Verses 11-18 From the doctrine of Christ's second coming, we are exhorted to purity and godliness. This is the effect of real knowledge. Very exact and universal holiness is enjoined, not resting in any low measure or degree. True Christians look for new heavens and a new earth; freed from the vanity to which things present are subject, and the sin they are polluted with. Those only who are clothed with the righteousness of Christ, and sanctified by the Holy Ghost, shall be admitted to dwell in this holy place. He is faithful, who has promised. Those, whose sins are pardoned, and their peace made with God, are the only safe and happy people; therefore follow after peace, and that with all men; follow after holiness as well as peace. Never expect to be found at that day of God in peace, if you are lazy and idle in this your day, in which we must finish the work given us to do. Only the diligent Christian will be the happy Christian in the day of the Lord. Our Lord will suddenly come to us, or shortly call us to him; and shall he find us idle? Learn to make a right use of the patience of our Lord, who as yet delays his coming. Proud, carnal, and corrupt men, seek to wrest some things into a seeming agreement with their wicked doctrines. But this is no reason why St. Paul's epistles, or any other part of the Scriptures, should be laid aside; for men, left to themselves, pervert every gift of God. Then let us seek to have our minds prepared for receiving things hard to be understood, by putting in practice things which are more easy to be understood. But there must be self-denial and suspicion of ourselves, and submission to the authority of Christ Jesus, before we can heartily receive all the truths of the gospel, therefore we are in great danger of rejecting the truth. And whatever opinions and thoughts of men are not according to the law of God, and warranted by it, the believer disclaims and abhors. Those who are led away by error, fall from their own stedfastness. And that we may avoid being led away, we must seek to grow in all grace, in faith, and virtue, and knowledge. Labour to know Christ more clearly, and more fully; to know him so as to be more like him, and to love him better. This is the knowledge of Christ, which the apostle Paul reached after, and desired to attain; and those who taste this effect of the knowledge of the Lord and Saviour Jesus Christ, will, upon receiving such grace from him, give thanks and praise him, and join in ascribing glory to him now, in the full assurance of doing the same hereafter, for ever.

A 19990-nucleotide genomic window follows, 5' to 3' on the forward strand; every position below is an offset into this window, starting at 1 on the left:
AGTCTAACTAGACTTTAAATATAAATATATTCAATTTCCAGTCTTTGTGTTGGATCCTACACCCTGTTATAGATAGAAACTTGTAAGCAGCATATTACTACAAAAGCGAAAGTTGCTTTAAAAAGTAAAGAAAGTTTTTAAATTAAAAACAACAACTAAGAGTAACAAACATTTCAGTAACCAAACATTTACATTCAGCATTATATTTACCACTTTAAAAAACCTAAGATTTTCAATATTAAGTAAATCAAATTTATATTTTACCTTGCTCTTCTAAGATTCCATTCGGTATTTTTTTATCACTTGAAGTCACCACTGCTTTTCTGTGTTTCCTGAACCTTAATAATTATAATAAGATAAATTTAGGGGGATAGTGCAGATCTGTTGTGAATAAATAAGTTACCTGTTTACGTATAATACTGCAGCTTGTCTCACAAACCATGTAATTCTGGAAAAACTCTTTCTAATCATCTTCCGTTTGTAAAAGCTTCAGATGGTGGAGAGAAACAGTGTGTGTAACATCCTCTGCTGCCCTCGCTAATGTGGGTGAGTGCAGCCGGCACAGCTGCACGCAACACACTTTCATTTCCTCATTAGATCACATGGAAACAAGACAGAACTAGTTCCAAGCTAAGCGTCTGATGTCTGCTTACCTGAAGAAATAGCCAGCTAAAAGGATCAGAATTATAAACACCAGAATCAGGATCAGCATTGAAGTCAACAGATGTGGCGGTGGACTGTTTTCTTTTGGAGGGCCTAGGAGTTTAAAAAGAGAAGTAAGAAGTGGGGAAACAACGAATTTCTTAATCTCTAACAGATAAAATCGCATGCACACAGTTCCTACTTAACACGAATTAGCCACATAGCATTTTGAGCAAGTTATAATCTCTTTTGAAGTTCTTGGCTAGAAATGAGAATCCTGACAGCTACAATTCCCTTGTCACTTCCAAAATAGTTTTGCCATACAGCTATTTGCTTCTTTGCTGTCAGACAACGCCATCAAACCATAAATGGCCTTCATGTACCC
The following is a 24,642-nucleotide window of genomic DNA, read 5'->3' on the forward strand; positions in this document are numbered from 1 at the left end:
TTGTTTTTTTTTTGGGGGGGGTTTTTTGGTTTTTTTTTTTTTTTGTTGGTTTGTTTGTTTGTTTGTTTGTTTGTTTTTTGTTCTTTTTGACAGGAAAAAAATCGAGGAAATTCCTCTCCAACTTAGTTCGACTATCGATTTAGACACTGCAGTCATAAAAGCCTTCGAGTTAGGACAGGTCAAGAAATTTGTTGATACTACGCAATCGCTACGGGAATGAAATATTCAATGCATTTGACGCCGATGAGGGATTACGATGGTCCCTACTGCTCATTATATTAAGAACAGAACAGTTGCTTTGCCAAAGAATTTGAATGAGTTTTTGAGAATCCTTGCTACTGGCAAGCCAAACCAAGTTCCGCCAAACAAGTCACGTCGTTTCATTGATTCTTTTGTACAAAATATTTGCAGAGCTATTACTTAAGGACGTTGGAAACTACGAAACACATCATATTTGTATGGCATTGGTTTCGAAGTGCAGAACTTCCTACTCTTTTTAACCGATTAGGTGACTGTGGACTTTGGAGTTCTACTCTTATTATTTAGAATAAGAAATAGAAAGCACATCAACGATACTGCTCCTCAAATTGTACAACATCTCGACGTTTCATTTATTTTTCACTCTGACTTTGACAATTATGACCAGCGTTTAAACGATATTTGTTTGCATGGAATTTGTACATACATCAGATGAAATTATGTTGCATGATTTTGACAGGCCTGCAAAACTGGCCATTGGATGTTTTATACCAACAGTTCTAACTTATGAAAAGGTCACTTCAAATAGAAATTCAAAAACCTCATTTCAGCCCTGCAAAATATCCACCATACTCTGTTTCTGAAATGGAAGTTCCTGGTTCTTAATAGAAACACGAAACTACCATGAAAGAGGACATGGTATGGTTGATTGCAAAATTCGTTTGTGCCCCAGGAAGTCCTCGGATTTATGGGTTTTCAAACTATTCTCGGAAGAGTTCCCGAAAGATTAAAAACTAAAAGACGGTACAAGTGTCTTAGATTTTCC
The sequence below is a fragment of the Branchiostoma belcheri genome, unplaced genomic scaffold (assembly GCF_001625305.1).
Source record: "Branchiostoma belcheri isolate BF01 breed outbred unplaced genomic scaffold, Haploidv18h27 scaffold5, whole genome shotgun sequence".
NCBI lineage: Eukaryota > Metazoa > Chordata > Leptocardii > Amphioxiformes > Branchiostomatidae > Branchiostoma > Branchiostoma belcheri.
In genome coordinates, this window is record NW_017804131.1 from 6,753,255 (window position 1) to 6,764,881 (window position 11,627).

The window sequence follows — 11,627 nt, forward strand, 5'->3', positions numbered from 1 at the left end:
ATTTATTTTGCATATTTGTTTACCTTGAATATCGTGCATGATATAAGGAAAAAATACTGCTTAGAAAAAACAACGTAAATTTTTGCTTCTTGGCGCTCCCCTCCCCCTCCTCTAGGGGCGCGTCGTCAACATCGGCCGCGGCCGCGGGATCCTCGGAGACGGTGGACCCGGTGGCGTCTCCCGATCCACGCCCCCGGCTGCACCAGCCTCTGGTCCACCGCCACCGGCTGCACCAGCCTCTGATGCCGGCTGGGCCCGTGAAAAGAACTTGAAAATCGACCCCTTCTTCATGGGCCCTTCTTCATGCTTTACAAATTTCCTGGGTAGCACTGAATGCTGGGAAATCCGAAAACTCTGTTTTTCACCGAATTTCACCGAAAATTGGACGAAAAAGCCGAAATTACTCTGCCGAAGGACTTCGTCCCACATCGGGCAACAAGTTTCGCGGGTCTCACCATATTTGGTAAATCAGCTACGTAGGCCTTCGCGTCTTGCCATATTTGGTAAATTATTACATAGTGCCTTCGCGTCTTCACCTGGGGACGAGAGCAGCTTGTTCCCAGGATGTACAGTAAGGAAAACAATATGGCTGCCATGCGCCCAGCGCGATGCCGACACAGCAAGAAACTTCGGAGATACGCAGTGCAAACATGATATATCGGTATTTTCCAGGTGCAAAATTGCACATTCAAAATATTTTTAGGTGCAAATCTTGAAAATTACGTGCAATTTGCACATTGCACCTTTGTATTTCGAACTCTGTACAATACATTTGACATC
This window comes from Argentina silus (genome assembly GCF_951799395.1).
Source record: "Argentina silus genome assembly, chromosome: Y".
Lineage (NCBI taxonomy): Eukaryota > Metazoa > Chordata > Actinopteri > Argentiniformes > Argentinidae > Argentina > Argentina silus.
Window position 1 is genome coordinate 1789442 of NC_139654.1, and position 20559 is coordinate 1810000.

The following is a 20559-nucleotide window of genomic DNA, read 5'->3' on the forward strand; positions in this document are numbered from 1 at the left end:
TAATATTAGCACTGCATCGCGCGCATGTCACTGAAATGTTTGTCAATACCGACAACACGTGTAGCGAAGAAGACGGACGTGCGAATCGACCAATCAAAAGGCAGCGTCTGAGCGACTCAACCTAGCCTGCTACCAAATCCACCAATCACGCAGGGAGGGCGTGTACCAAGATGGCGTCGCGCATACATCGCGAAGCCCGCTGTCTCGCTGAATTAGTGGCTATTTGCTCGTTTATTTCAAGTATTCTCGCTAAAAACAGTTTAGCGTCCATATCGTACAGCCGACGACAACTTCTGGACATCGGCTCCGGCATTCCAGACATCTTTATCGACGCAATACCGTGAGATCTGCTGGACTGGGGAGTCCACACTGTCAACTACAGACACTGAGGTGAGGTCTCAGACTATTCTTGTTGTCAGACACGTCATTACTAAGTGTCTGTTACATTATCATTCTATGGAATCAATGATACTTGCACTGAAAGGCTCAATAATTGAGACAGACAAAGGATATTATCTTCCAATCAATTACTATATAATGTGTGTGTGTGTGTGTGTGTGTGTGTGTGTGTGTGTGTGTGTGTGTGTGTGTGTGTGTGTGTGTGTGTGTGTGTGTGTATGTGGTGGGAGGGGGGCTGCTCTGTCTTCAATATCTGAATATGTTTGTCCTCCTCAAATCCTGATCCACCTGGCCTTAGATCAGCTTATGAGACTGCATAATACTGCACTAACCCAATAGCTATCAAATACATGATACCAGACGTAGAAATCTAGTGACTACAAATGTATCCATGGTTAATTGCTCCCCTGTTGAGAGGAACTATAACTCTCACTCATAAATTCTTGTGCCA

In this chapter the apostle makes mention of the end and design of his writing this second epistle; foretells that there would be scoffers at the coming of Christ in the last days; describes the coming of Christ and the burning of the world; and closes with the use saints should make of these things. The end of his writing both this and the former epistle was to put the persons he writes unto in mind of the doctrines and ordinances of the Gospel, delivered by the prophets and apostles, 2Pe 3:1,2; and then, agreeably to what the prophets had said, he predicts that there would be scoffers in the last day; who are described by their sinful course of life, and by their words, what they would say concerning the coming of Christ, and their reasoning about it, 2Pe 3:3,4; which arose from their ignorance of the creation of the heavens and the earth, and of the situation of them; and is refuted by showing that things have not remained as they were from the creation; that the earth standing in and out of the water, as it was capable of being overflowed with a flood, so it perished by one; and that the present heavens and earth are reserved and prepared for a general burning at the day of judgment, in which wicked men will be destroyed, 2Pe 3:5-7; but let these men scoff as they will, the length of time since the promise of Christ's coming was made should be no objection with the saints to the performance of it; since the longest term of time is nothing with God, however considerable it may be with men, 2Pe 3:8; besides, the reason of the coming of Christ being deferred, is not owing to any dilatoriness in the performance of the promise, but to the longsuffering of God towards his elect, being unwilling that anyone of them should be lost, but that all should be brought to repentance, 2Pe 3:9; but as for the coming of Christ, that is certain, and will be sudden; at which time will be the general conflagration, which is described in a very awful manner, 2Pe 3:10-12; and the use to be made of such a tremendous dispensation by the saints is to live a holy and godly conversation, 2Pe 3:11; to be eagerly looking for the coming of Christ, 2Pe 3:12, and to expect, according to his promise, new heavens and a new earth, in which will dwell righteous persons, 2Pe 3:13; and to be diligent to be found in peace at that day, 2Pe 3:14; and to account the longsuffering of God salvation; and the whole of this account, and the use of it, is strengthened by the testimony of the Apostle Paul, of whom, and of his epistles, a character is given, 2Pe 3:15,16; and the epistle is concluded with some cautions and exhortations to the saints, to beware lest they should be carried away with the errors of wicked men, and so fall from any degree of steadfastness in the faith; and to be concerned for a growth in grace, and in the knowledge of Christ Jesus, to whom glory is to be ascribed for ever and ever, 2Pe 3:17,18.